Frijid Pink is the debut album by American rock band Frijid Pink. It was originally released early 1970 by London Records' now-defunct Parrot subsidiary label.
The Human Instinct are a New Zealand blues rock band that has been active since the late 1960s. The band currently consists of Maurice Greer, Phil Pritchard (guitar), Joel Haines (guitar) and Tony Baird (bass). The band has had more than 25 members and has changed lineups several times since its formation under the leadership of Maurice Greer.
Earth Omen is the third album by American rock band Frijid Pink, and was released in 1972. On this album, Frijid Pink, recently abandoned by their original singer and guitarist, shed their blues-based rock sound and picked up a more progressive rock sound with added psychedelia to top the album. This was largely thanks to the addition of singer Jon Wearing, guitarist Craig Webb and keyboardist Larry Zelanka to the band. The German CD release features two bonus tracks.
Defrosted is the second album by American rock band Frijid Pink. Released in the summer of 1970, the album is more blues-based hard rock than its predecessor, yet still contains the characteristic fuzz guitar sound featured prominently on the group's first album, Frijid Pink. This is the last album to feature Kelly Green and Gary Ray Thompson; their departure from the group soon followed, fueled by an ego-driven notion that 'they' were Frijid Pink. The band were on the brink of major success at that time, but this breach of contract essentially ruined their chances. The LP reached only #149 on U.S. charts, although the debut one reached #11; the track "Sing A Song For Freedom" as a single made #55 in the U.S.A. in July 1970 and #22 in Canada that September. German CD release includes four bonus tracks taken from 1971 and 1972 singles.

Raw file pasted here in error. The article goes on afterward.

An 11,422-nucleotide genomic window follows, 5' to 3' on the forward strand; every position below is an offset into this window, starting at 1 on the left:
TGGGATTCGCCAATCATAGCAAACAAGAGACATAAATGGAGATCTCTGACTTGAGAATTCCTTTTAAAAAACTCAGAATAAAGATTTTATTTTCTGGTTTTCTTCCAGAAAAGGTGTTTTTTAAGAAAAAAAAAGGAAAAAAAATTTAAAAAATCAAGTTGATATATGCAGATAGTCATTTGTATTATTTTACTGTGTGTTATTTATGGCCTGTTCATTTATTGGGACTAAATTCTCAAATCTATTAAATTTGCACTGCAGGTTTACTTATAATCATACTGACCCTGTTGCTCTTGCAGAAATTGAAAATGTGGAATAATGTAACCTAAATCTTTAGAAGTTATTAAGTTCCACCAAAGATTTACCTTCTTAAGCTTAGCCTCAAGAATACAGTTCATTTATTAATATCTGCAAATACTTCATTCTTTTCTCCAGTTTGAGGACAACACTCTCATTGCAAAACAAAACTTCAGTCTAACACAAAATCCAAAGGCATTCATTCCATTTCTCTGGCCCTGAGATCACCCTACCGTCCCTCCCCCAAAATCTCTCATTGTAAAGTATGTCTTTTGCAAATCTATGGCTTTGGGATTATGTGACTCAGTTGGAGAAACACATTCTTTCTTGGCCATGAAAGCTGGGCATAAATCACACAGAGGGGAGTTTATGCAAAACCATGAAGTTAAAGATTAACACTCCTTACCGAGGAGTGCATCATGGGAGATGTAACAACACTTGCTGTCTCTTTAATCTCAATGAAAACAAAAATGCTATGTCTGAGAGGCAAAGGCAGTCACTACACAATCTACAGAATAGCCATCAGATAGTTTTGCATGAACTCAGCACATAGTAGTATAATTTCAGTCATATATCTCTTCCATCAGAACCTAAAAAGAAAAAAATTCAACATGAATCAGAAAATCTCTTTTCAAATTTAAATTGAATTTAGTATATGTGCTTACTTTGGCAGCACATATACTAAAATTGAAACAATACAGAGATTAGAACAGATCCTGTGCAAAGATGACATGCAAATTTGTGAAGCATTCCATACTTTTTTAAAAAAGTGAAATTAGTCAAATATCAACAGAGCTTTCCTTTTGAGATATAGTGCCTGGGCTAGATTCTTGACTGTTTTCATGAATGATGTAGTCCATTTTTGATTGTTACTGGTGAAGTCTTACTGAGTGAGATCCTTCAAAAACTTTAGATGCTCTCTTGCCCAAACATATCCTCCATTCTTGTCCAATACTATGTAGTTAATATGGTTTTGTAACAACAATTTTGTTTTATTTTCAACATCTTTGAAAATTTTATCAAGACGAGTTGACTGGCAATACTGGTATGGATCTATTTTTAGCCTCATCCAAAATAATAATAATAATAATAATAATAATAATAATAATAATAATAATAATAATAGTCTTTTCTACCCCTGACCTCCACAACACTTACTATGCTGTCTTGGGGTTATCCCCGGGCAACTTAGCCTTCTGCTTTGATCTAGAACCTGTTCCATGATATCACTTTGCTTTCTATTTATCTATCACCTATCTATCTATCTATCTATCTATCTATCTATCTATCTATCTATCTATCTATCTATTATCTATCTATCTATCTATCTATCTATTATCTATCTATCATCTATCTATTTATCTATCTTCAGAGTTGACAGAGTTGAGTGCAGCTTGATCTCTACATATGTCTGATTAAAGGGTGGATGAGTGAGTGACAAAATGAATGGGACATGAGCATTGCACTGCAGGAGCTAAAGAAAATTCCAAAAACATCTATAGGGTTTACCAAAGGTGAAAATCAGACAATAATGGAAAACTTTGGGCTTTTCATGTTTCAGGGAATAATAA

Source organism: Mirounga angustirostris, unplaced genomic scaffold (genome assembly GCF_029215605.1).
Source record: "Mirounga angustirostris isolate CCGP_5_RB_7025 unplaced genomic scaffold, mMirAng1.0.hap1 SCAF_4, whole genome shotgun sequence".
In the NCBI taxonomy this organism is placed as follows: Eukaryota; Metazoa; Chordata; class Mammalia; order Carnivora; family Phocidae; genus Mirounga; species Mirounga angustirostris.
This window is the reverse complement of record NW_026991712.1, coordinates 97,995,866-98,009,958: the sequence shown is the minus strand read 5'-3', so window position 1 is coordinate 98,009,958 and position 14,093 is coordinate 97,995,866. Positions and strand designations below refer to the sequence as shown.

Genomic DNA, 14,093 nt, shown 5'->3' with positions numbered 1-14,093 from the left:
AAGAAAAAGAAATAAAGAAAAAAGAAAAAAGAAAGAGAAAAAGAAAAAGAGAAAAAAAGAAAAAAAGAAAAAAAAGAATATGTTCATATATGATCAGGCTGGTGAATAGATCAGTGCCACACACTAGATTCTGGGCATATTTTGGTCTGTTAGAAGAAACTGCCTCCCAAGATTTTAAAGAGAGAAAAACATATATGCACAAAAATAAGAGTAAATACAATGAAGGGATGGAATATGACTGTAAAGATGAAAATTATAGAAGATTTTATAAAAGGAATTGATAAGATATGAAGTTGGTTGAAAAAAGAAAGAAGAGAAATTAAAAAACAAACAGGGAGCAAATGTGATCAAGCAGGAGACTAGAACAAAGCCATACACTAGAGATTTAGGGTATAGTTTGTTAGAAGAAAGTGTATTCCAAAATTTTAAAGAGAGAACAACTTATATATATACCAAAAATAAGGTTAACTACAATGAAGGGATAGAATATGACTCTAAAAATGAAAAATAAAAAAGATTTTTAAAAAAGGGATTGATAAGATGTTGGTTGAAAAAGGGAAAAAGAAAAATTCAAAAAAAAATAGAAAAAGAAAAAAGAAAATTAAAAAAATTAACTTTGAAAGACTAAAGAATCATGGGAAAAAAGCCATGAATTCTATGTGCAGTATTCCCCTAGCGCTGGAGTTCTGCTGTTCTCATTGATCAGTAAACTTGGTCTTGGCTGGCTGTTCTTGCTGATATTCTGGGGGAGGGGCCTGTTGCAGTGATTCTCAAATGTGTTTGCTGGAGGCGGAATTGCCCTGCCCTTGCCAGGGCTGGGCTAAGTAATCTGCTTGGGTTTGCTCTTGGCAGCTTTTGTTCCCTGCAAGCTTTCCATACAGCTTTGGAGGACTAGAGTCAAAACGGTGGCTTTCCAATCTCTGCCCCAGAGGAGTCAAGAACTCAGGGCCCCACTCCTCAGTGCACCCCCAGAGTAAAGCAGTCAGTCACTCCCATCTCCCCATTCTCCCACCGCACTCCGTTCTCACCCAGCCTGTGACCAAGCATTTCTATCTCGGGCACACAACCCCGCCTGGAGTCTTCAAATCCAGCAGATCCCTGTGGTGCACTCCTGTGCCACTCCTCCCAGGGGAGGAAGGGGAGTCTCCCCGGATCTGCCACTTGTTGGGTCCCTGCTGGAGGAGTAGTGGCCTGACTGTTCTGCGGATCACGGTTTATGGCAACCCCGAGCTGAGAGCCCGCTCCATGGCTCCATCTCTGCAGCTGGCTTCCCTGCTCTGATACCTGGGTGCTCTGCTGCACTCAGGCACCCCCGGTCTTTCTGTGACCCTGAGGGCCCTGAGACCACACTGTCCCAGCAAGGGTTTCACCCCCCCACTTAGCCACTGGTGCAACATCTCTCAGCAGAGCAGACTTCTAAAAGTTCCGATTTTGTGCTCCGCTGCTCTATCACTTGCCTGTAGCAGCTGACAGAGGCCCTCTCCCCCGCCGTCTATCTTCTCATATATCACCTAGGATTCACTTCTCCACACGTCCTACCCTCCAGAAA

"The House of the Rising Sun" is a traditional folk song, sometimes called "Rising Sun Blues". It tells of a life gone wrong in New Orleans; many versions also urge a sibling or parents and children to avoid the same fate. The most successful commercial version, recorded in 1964 by British rock group The Animals, was a number one hit on the UK Singles Chart and also in the United States and France. As a traditional folk song recorded by an electric rock band, it has been described as the "first folk rock hit".
Woods of Ypres were a Canadian doom metal band from Windsor, Ontario. The band was founded in 2002, initially consisting of three members: David Gold, Aaron Palmer and Brian McManus. Their lineup frequently changed afterward, with over 20 members in the band through its various incarnations, which saw operations later based out of Toronto from 2003-2007, and Sault Ste. Marie from 2008-2011. Their only constant member was multi-instrumentalist and frontman David Gold, with the band ending after Gold's death in December 2011, just before releasing their album Woods 5: Grey Skies & Electric Light, which won the 2013 Juno Award for the Metal/Hard Music Album of the Year.
The Beginning Vol. 5 is the first and only single disc compilation released by Frijid Pink in 1973. This disc contains five songs from their first and second albums, Frijid Pink and Defrosted. This album was only released in Germany by Deram Records and possibly as an import throughout the rest of the world.
Bakerloo was an English heavy blues-rock trio, established by Staffordshire guitarist David "Clem" Clempson, Terry Poole and others in the late 1960s, at the high point of the influence of The Jimi Hendrix Experience and Cream. Although the group was prominent only for around a year (1968–9) and released only one album, it played an important part in the history of the genre, especially in view of its members' subsequent involvement with Colosseum, Humble Pie, May Blitz, Graham Bond, Vinegar Joe, Judas Priest and Uriah Heep.
Eastlawn Records is an independent blues and jazz record label based in Detroit, Michigan United States. Co-founded in 1990 by RJ Spangler and Frank Traum, major artists include Alberta Adams, Planet D Nonet, RJ Spangler's Blue Four, and Gino Parks.
"Driving Wheel", also called "Drivin' Wheel" or "Driving Wheel Blues", is blues song recorded by Roosevelt Sykes in 1936. It became a standard of the blues and has been recorded by numerous artists, including Junior Parker and Al Green, who had Billboard magazine charts successes with the song.
Kevin Kinney, known professionally as Kevn Kinney, is an American vocalist and guitarist, best known as lead singer and guitarist of rock band Drivin N Cryin.